Meet London-based brand Halpern, masterminded by you know it, Michael Halpern. And this guy deals in glamour.
He rose to fame thanks to gorgeous sequin fanciful numbers back in 2016. These party-loving dresses, made from rich metallic fabrics with unapologetic glittering embellishments were an ode to his mother; a woman with style and stories from the New York ’70s scene. Jealous.
And it’s New York where this designer started out, at the Parsons School of Design to be precise. Upon graduating he was hired in a heartbeat by J.Mendel, after which he began working on the design team at Oscar de la Renta.
From there, London was calling and he enrolled on a Masters program at Central Saint Martins. Of course his MA collection received attention, and caught the eye of Versace and Michael was hired to consult on their couture collection, Atelier Versace.
At this point you’d think he’d be busy enough but oh no no, he also established his namesake line, debuting to critical acclaim during Autumn/Winter 2017 shows at London Fashion Week. Universally admired, here his collection was picked up by the likes of Bergdorf Goodman, Matches, Browns, Maxfield and the Webster. Not too bad for his first solo collection.
This amalgamation of style, fashion expertise and know-how within the couture realm has served Halpern well, as not only has his pieces been donned by the gals we love (cue Marion Cotillard, Amal Clooney, Diane Kruger and Lupita Nyong’o) he’s also been awarded a prestigious British Fashion Award, and rightly so.
Felicity Carter: What was your first fashionable memory?
Michael Halpern: My mother had a closet with all of the pieces she kept from when she was younger; chiffon caftans, embroidered gowns, matching print sets of trousers and tunics—it was a real treasure chest for me. She specifically had this one flowing sea-foam green chiffon ruffled dress I especially loved—it was real escapism for me. Spending part of my childhood in New York City was really influential from a fashion perspective as well. Seeing people on the street, to wandering through Bergdorf’s, to riding the subway was really shaping for me.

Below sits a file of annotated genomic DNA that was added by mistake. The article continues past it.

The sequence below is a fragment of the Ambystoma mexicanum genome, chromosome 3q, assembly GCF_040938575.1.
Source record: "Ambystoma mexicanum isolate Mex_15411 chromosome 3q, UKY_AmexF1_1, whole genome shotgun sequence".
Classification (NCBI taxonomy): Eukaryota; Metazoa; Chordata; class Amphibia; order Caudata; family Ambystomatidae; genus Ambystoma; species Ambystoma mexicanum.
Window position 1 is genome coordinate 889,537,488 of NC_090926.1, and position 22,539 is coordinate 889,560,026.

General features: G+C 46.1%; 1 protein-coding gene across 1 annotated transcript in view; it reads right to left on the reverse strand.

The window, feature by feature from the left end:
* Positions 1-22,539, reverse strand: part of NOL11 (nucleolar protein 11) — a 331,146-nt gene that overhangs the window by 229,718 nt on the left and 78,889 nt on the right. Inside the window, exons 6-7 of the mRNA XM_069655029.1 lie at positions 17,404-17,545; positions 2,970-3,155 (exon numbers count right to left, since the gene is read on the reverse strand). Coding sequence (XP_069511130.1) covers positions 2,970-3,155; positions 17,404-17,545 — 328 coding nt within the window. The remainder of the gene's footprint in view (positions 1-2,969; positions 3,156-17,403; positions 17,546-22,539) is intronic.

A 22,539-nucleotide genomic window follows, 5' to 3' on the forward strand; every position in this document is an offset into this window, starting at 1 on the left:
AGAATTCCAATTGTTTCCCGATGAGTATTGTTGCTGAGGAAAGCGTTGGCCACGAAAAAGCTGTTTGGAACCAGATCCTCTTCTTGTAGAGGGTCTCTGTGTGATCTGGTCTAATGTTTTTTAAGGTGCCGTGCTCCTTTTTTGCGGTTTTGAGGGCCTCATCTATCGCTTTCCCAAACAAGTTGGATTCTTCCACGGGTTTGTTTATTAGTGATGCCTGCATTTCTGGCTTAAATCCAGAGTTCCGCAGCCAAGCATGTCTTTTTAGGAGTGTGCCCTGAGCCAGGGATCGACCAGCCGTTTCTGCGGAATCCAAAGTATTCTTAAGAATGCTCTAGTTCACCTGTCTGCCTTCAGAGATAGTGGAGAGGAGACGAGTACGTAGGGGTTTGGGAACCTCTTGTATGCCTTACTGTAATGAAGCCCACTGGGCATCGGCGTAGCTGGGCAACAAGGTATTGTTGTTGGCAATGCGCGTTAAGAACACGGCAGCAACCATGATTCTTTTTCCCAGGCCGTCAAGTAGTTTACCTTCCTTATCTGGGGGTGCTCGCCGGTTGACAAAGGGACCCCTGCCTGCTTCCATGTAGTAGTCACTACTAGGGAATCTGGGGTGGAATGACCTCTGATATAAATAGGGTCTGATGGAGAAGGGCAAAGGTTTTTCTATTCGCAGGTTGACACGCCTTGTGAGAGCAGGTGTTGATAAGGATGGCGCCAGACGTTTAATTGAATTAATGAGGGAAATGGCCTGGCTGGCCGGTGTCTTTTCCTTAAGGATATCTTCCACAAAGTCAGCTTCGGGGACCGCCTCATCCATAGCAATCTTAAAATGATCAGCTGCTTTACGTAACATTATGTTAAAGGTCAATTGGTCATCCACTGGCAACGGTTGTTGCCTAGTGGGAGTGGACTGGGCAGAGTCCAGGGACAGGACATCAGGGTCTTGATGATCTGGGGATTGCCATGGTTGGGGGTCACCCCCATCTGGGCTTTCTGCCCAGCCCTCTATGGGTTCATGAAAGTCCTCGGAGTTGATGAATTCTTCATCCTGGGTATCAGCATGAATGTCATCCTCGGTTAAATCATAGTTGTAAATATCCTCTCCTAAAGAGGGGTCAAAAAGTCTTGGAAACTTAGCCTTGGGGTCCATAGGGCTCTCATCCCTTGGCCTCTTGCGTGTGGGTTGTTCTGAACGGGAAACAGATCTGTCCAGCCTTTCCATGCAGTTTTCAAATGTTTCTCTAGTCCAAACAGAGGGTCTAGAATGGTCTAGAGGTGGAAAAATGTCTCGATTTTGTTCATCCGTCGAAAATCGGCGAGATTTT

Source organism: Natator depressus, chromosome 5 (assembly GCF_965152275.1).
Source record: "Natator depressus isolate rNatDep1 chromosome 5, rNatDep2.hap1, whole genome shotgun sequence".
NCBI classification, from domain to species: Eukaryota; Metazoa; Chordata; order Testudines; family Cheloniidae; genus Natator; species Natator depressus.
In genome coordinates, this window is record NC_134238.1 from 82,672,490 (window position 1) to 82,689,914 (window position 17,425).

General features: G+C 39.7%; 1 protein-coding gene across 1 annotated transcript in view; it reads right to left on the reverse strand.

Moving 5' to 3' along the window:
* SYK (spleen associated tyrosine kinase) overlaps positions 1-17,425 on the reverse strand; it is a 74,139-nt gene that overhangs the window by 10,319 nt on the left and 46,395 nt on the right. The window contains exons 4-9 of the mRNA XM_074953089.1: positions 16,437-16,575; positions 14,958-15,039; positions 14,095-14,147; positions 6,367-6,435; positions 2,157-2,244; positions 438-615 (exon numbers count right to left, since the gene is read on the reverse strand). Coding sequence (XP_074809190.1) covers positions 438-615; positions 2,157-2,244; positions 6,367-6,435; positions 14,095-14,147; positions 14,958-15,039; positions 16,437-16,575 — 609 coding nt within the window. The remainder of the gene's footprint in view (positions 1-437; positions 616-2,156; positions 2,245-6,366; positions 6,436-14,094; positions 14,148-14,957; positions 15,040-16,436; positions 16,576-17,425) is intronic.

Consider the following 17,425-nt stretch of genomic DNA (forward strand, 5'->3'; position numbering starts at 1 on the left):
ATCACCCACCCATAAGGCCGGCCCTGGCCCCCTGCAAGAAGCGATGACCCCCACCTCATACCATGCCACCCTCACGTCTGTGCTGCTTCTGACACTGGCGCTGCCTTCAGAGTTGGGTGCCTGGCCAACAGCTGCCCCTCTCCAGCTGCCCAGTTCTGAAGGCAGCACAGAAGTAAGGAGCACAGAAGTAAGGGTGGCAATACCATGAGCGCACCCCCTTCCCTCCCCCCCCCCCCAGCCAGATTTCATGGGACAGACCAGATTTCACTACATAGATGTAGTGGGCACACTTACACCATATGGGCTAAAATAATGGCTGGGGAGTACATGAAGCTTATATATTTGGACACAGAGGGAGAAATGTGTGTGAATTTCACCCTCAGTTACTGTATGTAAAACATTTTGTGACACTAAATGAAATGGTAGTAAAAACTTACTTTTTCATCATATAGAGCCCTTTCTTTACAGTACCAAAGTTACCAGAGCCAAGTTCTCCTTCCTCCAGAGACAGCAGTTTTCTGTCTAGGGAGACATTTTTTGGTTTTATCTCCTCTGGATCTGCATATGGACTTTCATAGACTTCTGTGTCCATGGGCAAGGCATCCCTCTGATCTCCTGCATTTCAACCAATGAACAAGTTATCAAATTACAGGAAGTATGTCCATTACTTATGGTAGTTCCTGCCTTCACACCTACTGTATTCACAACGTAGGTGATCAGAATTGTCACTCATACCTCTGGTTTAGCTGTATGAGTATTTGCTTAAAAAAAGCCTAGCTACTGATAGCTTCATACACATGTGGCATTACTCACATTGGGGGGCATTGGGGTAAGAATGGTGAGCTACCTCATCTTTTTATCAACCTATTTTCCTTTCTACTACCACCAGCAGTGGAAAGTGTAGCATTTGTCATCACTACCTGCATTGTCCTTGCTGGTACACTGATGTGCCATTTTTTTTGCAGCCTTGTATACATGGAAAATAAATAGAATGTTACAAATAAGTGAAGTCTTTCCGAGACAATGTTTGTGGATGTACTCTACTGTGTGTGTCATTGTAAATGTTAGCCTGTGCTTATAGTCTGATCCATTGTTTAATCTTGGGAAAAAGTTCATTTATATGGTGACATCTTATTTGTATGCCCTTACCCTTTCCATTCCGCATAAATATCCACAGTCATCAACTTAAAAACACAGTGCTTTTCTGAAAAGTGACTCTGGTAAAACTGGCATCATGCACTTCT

FC: How, when, why did you get into the industry?
MH: Originally when I was looking at colleges, I didn’t necessarily know I wanted to be a fashion designer. I knew for sure that I wanted to go to art school; just not specifically what major I was going to land in. I ended up going to Parsons in New York City (I really wanted to go to school on the west coast because I loved San Francisco, but I made a deal with my mother that if I got into Parsons, I would stay on the East Coast). At Parsons I thought I wanted to do something along the lines of Sculpture, but that pathway ended up being too abstract for me – I needed something a bit more tangible to hold on to at the end of the creative process. I realised I wanted to become a fashion designer because from a very young age I was surrounded by women who loved fashion, and I saw the incredibly transformative qualities fashion had on these women I loved so much. They would talk fashion, and I could see how their confidence, posture, and excitement grew when they were donning something that made them feel incredible- that sold me completely. I wanted to make things that would in turn be a part of what made someone feel extraordinary.
FC: How would you sum up the aesthetic?
MH: I am a bit of a magpie, so colour, texture, shine, iridescence, and striking silhouettes are a few things that really excite me. My mother was, and still very much is super glamorous and is a constant reference for my work. It’s not that she necessarily only wore designer clothes, but it was her attitude and her gumption that made her visual aesthetic so exciting. Glamour and fantasy are two words that I always have in my mind when going through the design process. It doesn’t mean that everything must be doused in shine, but more so have an effervescent quality.
FC: What is luxury to you?